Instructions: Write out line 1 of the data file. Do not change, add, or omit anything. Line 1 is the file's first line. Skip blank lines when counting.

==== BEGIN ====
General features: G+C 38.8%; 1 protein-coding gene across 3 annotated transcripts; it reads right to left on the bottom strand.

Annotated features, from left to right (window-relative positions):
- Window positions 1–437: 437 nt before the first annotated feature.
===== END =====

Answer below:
General features: G+C 38.8%; 1 protein-coding gene across 3 annotated transcripts; it reads right to left on the bottom strand.